Are you considering Pet Insurance?

More than 50% of Canadian households own pets, according to Statistics Canada. Whether you’re caring for your dog, cat, or bird, owning a pet can be expensive, especially if unexpected vet bills pop up.

When your pet does get sick or injured it impacts you emotionally which is very stressful, but their illness can also have financial consequences.

How do you prepare for that?

You could purchase pet insurance to help with the costs. If that is something that you are considering I suggest that you explore the options available as policies differ based on your pet’s breed, size, age, and where you live.

People ask me “Is Pet Insurance worth it?”. I can’t really answer that definitively, as the policies are all different from company to company, including what they cover. I have heard from some people that things that were unexpected and very expensive were thankfully covered, and I’ve also heard reports of many claims being denied..

Do your research – make sure to shop around and read the fine print.

Insurance can give you a false sense of security as you think your pet is covered for medical expenses as long as you pay your premiums. When something happens and you find out it’s not covered that can send you in a panic if you aren’t prepared financially.

Here is a good link from Consumer Advocate regarding Canadian Pet Insurance Companies >>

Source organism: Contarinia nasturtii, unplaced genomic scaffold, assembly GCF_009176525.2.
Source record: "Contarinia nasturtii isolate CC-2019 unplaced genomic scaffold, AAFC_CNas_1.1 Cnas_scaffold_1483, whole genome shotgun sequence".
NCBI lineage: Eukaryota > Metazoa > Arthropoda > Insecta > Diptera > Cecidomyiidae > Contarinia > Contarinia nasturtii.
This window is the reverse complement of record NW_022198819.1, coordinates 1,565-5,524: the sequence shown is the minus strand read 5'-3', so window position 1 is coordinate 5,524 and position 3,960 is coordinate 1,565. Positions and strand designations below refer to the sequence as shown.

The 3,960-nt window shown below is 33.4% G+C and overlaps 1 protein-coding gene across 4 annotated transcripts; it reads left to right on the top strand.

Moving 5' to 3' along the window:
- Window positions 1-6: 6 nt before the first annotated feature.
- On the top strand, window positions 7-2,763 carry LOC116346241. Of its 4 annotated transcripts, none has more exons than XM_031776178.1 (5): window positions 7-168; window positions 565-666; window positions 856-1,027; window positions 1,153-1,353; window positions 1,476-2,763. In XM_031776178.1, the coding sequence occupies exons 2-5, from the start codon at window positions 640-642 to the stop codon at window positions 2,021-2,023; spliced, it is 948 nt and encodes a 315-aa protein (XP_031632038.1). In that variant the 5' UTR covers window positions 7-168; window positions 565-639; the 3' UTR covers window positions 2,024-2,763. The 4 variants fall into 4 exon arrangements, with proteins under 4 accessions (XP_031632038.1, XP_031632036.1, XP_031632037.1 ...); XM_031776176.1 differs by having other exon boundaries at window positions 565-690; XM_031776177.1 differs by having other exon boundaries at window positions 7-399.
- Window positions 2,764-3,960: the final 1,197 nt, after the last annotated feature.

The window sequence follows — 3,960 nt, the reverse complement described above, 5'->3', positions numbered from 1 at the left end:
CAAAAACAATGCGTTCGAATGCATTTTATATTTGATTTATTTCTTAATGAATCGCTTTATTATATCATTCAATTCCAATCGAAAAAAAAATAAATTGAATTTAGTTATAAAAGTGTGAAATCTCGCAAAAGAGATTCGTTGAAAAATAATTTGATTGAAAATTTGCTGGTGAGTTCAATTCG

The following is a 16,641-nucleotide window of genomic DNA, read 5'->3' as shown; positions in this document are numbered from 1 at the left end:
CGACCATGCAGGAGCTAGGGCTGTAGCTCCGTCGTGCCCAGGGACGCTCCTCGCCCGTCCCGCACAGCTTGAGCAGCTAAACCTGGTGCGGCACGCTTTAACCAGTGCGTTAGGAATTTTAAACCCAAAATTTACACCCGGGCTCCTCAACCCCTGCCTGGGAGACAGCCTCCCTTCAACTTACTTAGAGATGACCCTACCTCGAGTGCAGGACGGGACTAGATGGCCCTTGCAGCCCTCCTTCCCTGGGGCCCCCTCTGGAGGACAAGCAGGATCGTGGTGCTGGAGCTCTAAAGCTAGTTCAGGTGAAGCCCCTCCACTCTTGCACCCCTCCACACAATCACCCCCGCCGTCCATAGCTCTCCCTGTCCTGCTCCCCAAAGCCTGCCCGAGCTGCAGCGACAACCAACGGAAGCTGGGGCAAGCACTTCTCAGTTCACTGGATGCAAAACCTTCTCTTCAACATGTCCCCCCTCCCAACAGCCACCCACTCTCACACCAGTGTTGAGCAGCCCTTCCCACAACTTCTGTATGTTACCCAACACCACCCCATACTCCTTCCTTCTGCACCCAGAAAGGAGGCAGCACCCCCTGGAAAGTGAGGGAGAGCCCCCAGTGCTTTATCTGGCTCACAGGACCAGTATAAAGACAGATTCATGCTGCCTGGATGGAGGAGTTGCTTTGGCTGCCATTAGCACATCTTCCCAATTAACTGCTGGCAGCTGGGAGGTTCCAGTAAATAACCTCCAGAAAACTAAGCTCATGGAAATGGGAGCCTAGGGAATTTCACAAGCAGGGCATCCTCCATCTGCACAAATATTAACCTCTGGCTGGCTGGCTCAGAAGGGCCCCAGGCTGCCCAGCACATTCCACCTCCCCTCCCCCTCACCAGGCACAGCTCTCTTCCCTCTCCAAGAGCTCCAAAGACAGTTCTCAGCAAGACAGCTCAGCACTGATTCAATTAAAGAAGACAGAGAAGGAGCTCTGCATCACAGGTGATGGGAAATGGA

Weigh your options.

One alternative idea to consider is to open a pet bank account and set aside money every month for a future emergency. Take the quote of what your monthly insurance premium would be and convert that amount to a savings target every month to see what it provides you at the end of each year.

Key Questions To Ask Before You Buy Pet Insurance

If you decide to go with pet insurance, here are some key questions to ask before you buy:

  1. Is there a coverage restriction on the age of my pet?
  2. Is there ever a maximum payout?
  3. How much do you pay per claim and does that ever increase?
  4. What isn’t covered by the policy (i.e: genetic conditions)?
  5. Does the policy cover or require vaccines?

I would also recommend you look for online reviews, as other people’s experience is often very helpful.

Finally, make sure you speak to your Vet directly about any plan before you commit, as they will often have experiences to share.

As we shared last time, dogs may only be a part of our lives but to them, we are their whole lives. Making sure we’re doing our part to allow our pups to live a long, happy life includes planning to have finances to support them.